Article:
'60%: Water and the Body' (2005)

I co-organised, with Dr Molly Rogers(Centre for the History of Medicine) and Alison Plumridge (Leamington Spa Art Gallery & Museum), an inter-disciplinary day-conference at the Assembly Rooms, Royal Pump Rooms. It involved historians of medicine and art and visual and performance artists who explored the theme of water and the body in art and medicine, and was attended by a diverse audience.

Visit the conference website.

Gifted Students Study Day (2004)

The study day was organised by the National Academy of Gifted and Talented Youth, with the participation of the Centre for the History of Medicine. Twenty students aged 12-16 visited the Royal Pump Rooms, Leamington Spa, to explore the health giving properties of water and the rise of the spa.

Find out more.

Another strand of my work relates to the history of childbirth and the provision of maternity care. This has stimulated public and media interest, including:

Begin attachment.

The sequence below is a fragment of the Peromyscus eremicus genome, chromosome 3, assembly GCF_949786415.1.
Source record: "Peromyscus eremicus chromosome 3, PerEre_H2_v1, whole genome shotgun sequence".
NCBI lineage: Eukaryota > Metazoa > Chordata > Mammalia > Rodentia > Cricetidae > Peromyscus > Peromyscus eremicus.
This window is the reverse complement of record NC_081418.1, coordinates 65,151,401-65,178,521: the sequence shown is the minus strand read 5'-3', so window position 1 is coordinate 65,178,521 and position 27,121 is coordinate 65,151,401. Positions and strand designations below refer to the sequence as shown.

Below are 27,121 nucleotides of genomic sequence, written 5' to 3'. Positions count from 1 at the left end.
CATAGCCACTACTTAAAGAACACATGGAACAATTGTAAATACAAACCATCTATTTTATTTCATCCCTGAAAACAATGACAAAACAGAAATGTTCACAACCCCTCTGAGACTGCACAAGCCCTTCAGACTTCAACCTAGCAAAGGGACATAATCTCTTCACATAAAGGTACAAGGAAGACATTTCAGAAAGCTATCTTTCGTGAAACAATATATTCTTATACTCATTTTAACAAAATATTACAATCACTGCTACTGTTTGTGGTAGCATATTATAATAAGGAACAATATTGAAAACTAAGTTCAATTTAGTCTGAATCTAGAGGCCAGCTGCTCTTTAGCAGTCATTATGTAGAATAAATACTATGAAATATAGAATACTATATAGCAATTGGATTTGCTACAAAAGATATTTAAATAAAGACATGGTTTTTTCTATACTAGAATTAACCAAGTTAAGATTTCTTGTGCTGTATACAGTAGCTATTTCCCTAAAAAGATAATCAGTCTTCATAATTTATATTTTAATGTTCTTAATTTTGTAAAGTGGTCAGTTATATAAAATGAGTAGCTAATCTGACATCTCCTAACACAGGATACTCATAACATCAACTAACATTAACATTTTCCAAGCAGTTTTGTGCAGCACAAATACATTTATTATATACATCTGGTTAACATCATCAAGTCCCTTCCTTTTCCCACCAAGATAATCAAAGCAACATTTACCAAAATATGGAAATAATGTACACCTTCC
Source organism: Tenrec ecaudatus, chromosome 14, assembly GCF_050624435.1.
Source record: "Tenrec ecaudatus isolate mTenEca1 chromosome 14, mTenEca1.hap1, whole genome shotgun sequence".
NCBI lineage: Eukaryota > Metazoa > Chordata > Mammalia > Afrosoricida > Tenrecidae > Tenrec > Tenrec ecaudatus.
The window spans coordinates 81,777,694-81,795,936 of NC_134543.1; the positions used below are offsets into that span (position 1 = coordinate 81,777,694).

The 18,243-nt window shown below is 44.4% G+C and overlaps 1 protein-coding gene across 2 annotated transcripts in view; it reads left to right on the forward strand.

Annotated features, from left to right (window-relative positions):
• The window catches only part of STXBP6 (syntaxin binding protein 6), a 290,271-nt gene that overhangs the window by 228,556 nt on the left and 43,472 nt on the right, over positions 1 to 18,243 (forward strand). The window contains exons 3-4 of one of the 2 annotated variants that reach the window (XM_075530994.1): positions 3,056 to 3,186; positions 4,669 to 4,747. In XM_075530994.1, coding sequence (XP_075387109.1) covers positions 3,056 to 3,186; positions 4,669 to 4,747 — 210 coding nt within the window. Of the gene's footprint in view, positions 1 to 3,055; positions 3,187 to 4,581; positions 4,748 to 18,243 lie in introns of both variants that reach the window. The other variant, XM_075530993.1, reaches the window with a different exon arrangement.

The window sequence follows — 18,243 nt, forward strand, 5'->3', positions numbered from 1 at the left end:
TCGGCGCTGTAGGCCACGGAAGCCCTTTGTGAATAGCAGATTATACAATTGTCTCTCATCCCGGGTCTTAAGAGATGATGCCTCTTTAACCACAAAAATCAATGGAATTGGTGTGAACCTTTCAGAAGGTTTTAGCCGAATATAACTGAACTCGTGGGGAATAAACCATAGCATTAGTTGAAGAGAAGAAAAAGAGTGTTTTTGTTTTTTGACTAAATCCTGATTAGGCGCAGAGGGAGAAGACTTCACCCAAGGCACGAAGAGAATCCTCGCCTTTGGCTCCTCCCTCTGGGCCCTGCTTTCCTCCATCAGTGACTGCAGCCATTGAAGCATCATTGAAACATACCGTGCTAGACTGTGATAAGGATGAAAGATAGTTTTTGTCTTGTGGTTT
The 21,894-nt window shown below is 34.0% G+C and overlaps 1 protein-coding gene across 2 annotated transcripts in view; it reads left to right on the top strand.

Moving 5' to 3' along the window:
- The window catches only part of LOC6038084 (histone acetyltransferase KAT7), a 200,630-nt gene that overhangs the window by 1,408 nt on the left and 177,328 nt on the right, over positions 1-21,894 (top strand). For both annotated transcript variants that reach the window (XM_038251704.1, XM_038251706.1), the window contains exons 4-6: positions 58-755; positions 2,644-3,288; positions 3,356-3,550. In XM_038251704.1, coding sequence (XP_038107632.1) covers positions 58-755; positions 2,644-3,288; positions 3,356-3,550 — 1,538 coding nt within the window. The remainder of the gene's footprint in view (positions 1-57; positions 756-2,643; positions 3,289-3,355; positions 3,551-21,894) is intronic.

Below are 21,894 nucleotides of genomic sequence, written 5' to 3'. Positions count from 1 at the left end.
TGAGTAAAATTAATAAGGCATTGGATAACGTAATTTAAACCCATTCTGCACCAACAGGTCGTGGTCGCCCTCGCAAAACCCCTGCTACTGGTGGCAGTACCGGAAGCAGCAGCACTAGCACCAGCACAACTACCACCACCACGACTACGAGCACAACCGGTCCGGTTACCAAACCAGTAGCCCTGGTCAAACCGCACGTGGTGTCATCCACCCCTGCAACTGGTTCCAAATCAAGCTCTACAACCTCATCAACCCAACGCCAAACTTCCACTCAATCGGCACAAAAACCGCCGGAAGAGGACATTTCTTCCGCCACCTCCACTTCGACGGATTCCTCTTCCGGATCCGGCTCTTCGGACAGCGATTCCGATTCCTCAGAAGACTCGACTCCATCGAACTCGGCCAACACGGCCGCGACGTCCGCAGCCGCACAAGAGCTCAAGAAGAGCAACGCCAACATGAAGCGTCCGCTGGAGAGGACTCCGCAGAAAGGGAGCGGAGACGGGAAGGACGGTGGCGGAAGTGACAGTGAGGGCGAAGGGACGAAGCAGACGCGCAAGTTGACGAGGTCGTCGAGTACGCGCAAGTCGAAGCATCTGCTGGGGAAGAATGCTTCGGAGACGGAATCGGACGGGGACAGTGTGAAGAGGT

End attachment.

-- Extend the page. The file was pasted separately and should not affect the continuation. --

'Debating Reproduction: Hospital Birth' (November, 2012)

I was invited to contribute to a panel and public audience discussion on the hospitalisation of childbirth in the twentieth century.The debate was part of the Festival of Ideas held at the University of Cambridge, and focused on the causes of the transition of birth to the hospital. The panel and around 50 members of the audience debated whether the hospitalisation of childbirth has historically benefitted women, midwives or doctors, the rapid shift to hospital births in the 1960s and 1970s, and the historical and cultural roots of this process.

Details of the event are available at the Festival of Ideas website.

'Witness Seminar on Changing Childbirth Twenty Years on: Genesis, Implementation and Legacy' (17 October 2013)